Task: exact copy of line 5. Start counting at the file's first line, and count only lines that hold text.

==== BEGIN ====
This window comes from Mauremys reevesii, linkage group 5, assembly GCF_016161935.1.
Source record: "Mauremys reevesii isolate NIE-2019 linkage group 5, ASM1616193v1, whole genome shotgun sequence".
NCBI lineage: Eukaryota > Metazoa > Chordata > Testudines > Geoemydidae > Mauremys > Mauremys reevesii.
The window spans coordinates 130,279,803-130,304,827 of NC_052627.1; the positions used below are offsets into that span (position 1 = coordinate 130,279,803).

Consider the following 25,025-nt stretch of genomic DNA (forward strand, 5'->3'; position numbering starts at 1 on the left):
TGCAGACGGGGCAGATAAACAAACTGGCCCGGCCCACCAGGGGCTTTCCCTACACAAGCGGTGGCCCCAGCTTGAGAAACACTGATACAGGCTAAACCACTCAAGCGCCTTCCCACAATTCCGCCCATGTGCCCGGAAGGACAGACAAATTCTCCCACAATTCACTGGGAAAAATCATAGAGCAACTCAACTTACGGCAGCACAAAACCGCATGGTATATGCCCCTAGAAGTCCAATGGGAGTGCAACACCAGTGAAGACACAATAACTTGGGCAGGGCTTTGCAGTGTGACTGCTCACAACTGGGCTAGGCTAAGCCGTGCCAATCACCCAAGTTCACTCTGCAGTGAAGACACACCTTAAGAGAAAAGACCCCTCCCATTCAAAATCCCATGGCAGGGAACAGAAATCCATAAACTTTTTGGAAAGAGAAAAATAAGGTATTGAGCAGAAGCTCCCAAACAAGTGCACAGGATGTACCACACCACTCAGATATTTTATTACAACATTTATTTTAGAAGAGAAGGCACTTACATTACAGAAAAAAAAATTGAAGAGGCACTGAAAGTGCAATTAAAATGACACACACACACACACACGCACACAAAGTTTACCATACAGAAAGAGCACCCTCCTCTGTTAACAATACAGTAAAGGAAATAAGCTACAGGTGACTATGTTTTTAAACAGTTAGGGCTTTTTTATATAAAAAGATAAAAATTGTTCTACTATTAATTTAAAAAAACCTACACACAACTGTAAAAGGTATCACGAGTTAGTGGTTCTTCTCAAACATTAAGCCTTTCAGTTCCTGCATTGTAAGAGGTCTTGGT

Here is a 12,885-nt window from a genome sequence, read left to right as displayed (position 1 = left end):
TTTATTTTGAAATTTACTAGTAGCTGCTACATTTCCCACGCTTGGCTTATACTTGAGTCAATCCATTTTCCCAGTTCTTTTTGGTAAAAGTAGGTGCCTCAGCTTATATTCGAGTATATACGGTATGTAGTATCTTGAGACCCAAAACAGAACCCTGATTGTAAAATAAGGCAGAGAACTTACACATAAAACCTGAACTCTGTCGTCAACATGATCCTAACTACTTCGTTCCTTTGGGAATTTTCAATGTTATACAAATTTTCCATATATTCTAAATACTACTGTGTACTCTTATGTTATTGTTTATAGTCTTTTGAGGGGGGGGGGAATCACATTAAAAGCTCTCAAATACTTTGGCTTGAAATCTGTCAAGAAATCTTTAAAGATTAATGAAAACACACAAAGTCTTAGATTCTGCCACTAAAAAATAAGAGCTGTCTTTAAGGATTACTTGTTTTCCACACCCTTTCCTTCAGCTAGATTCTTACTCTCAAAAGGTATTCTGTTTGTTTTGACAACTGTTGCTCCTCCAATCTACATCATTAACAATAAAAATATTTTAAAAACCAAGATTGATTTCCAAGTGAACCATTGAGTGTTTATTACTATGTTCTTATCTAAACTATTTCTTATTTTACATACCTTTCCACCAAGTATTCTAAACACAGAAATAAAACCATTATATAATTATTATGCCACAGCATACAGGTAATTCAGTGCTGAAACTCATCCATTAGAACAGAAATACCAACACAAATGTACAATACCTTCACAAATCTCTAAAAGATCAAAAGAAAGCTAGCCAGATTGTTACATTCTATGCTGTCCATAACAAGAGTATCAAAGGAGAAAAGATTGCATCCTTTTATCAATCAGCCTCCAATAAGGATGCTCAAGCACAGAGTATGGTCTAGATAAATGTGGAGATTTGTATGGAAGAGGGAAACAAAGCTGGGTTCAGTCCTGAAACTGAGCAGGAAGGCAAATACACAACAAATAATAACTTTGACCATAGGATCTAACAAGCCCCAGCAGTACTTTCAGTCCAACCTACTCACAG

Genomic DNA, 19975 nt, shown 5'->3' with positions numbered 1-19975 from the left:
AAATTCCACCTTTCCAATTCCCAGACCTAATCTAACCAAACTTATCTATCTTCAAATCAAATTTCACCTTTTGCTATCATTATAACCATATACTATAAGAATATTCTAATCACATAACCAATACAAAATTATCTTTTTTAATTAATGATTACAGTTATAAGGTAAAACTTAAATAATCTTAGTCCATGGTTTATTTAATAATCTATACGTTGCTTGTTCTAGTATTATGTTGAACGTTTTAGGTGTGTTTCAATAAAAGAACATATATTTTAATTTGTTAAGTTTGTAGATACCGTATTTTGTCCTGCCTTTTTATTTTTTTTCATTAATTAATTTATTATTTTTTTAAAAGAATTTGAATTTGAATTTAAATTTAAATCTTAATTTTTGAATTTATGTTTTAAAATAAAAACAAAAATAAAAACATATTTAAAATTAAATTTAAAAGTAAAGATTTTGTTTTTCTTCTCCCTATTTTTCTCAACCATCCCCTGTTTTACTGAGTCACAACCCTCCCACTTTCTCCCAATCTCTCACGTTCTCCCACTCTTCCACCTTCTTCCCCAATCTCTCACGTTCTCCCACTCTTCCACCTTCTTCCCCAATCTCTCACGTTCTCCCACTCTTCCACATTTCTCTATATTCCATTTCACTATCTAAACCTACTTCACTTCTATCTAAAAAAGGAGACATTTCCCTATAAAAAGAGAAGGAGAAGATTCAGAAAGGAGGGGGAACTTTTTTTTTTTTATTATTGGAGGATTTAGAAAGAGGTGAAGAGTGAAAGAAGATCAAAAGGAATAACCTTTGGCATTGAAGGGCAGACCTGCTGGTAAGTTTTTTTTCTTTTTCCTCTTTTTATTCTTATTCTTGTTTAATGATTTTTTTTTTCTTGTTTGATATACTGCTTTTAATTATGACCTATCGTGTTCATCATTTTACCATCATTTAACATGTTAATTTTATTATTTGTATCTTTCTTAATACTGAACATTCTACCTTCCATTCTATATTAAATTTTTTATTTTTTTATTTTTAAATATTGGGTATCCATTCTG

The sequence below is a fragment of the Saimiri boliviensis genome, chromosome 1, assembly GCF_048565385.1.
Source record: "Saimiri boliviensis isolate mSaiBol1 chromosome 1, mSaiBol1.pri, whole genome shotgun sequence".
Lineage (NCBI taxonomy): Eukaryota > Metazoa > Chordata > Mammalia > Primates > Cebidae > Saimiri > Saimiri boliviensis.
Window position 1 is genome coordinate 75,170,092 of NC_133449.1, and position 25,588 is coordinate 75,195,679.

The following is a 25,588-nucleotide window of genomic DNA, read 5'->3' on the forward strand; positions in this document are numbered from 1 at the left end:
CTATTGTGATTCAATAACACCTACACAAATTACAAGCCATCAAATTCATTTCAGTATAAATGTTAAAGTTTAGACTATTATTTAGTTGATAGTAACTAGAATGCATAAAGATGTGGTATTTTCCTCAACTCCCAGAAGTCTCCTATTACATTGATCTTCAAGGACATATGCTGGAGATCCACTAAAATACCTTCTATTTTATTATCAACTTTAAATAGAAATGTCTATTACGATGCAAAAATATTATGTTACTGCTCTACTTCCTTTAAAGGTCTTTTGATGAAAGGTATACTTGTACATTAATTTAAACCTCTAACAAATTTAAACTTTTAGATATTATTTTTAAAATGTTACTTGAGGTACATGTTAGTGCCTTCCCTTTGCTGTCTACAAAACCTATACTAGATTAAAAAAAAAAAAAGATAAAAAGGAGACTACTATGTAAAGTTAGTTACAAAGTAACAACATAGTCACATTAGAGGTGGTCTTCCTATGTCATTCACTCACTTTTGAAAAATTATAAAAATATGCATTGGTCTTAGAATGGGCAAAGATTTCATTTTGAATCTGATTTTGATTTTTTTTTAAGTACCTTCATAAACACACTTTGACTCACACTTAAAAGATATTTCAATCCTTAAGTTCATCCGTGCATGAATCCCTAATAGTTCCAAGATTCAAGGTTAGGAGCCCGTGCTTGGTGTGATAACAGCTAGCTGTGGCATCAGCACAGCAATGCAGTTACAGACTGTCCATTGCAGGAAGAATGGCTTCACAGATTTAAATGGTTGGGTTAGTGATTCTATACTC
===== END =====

Consider the following 25,025-nt stretch of genomic DNA (forward strand, 5'->3'; position numbering starts at 1 on the left):